Dave Richards for March 27th…………….
--It can be done! Stage entertainers still can, even in the 21st Century, be successful without using bad language and abusive jokes.
I have often told stories of my Uncle Jim who was a performer on the live performance circuit they call Vaudeville. He told stories about his years on the road. Several of his stories centered around the difference between the finest theaters and the…..er……theaters you performed in which you didn’t put on your resume, shall we say. Of course, the best places, the ones which paid the best and lead to the best jobs, required that you have a special talent. If you weren’t special, you just didn’t get booked there. But aside from that he told me the biggest difference was the language.
In those days there were bawdy ‘dance hall’ style places which sometimes included brief nudity and off-color jokes. Not as far down the politeness ladder as burlesque, but certainly not a place you’d take your mother, either. In actuality, most performers worked in such places. They were just naughty enough to be fun for the masses, but not bad enough to be raided by the cops.
And then there were theaters like The Palace. Every performer wanted to work there. It was the 1920s version of network TV. First-class. But there were rules. In fact, I read in a book by another vaudevillian, George Burns, there was a sign back stage at The Palace posted on the brick wall where all the performers would see it. George said it read, “If you do not possess the talent to entertain our audiences without offending them, you do not possess the talent to take this stage.” And they meant it, too. One ‘slip’ and you got the hook and were handed your photos. And being “handed your photos” in vaudeville was being fired, never again hired, and you could never say you worked there.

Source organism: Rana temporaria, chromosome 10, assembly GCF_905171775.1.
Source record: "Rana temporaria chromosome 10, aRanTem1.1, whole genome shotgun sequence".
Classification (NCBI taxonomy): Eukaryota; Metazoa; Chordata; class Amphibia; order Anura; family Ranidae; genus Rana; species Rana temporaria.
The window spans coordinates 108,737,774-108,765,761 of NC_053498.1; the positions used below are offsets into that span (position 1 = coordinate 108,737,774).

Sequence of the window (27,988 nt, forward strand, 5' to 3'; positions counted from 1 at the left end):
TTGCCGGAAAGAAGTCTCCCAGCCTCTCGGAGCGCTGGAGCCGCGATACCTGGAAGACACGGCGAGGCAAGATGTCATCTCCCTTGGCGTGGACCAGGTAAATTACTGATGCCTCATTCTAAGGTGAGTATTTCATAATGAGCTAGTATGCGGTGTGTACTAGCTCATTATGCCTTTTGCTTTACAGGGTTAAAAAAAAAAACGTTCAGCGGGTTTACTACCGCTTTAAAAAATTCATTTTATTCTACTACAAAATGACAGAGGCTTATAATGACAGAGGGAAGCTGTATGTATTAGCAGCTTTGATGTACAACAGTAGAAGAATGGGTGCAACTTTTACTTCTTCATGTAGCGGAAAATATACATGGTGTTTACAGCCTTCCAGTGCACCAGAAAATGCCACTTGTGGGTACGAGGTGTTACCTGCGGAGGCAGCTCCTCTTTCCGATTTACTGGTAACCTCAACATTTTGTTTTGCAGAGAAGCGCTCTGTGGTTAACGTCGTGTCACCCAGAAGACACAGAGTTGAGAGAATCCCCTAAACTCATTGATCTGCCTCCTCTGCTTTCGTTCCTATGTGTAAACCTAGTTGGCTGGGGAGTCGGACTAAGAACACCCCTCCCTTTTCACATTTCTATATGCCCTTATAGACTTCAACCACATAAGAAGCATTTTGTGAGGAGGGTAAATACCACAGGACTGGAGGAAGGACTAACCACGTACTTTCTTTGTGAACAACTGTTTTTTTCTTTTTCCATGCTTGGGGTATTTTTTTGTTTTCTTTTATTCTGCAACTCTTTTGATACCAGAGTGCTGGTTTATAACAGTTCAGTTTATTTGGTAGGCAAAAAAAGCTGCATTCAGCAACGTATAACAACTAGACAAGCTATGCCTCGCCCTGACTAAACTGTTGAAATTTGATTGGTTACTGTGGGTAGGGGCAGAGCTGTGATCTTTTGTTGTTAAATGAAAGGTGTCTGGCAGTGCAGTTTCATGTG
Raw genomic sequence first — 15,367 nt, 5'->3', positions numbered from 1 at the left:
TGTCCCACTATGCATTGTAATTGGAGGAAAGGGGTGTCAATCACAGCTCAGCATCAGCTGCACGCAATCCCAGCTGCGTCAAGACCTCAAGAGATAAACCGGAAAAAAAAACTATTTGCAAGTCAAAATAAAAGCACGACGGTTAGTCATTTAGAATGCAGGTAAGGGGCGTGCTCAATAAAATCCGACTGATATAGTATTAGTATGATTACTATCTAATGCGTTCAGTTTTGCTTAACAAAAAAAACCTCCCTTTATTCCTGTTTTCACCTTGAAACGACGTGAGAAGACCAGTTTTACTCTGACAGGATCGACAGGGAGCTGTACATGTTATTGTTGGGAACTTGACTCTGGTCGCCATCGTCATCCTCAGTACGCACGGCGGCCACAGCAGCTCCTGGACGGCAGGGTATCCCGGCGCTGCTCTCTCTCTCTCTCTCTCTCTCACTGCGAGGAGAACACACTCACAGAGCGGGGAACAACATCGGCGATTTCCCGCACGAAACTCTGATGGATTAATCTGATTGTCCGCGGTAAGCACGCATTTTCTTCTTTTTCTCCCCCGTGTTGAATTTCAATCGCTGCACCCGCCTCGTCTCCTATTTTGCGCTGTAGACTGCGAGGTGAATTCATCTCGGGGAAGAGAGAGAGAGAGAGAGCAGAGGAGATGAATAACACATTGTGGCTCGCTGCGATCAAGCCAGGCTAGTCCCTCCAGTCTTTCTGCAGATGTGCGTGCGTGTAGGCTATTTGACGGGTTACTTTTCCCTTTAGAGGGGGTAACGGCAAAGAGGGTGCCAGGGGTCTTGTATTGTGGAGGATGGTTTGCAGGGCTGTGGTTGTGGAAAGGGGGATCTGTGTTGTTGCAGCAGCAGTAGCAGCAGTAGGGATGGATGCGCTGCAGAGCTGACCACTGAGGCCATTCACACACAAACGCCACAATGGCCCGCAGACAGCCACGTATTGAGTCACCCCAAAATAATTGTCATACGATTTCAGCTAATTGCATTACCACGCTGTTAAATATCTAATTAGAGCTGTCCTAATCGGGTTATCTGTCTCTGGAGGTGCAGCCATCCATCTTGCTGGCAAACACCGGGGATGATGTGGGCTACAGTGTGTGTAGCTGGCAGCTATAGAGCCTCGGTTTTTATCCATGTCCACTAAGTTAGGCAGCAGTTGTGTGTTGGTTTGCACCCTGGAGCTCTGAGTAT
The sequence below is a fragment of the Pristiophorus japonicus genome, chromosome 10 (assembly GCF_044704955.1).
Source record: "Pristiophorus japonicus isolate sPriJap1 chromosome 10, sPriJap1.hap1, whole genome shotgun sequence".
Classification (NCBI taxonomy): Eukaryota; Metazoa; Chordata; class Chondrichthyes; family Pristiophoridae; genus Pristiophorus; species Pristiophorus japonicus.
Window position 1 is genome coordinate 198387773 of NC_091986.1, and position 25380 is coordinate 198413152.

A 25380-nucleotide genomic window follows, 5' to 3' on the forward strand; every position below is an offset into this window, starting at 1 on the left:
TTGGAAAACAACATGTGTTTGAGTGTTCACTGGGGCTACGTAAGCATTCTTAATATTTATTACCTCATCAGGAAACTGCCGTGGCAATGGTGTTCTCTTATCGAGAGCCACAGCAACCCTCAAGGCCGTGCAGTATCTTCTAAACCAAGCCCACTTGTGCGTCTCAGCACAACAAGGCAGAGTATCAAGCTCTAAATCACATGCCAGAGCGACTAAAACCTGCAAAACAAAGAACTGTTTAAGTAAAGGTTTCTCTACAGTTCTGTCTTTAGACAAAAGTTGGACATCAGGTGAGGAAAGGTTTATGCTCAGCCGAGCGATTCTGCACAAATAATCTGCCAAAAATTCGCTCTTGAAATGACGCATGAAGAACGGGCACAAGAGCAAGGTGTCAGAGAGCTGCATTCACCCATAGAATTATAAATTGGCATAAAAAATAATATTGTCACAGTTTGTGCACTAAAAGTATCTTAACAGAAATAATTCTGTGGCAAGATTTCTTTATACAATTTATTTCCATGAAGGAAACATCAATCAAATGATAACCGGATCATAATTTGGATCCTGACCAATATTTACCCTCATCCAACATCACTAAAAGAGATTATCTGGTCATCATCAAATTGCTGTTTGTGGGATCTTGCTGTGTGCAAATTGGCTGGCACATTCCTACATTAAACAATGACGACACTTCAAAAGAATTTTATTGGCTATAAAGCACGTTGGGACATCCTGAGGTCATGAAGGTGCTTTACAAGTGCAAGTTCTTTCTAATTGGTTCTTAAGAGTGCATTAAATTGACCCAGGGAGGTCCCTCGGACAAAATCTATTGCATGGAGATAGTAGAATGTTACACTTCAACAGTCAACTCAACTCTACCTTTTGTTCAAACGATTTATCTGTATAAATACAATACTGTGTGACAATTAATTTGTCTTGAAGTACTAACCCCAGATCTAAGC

I don’t know what the attraction is for foul language. In my years I have worked with performers who claim their marketability decreased by a third and they lost money when they “cleaned up” their act for a while. Pay-cable TV and more recently streaming media on the Internet are often said to be more popular because Over-The-Air broadcasters cannot allow offensive language in their programming. I don’t get it.
Last week I had the surprise opportunity to go to a show in Providence. We had given away tickets to a listener who found later they couldn’t go and turned them back to the station. The Fabulous Denise and I decided to use them to see the famous comedian Jay Leno’s stage show.
I have always admired Jay somewhat. He’s only about five years older than I am and we share some similar experiences, as he grew up in the Boston area and was working there when I was also working in Boston.
I also admire Jay for having the strength of character to work on national TV for more than 15 years and still stand up to the terrible pressures a job like that will bring to challenge a person’s ethics, essentially unchanged.
Unchanged, but improved. Yes, Jay worked comedy clubs in Boston’s infamous ‘Combat Zone’ in the 70s, and he has, in places like that, told all those jokes you’d never tell your grandmother. But hundreds of other people and I sat in that theater last week and listened to Jay Leno tell joke after really funny joke for 95 full minutes, non-stop, and it was all rated PG. What an amazing talent it takes to do that!
My admiration for him has soared since then. Jay Leno has confirmed in real life what I have always believed. When you are really and truly talented, you don’t need to use bad language to be successful.
Bad language is a crutch for lesser-talented performers.
--That’s what I think. What do you think? Comments to: email@example.com or postal mail to Dave Richards, WOON Radio, 985 Park Avenue, Woonsocket, RI 02895-6332.
Thanks for reading.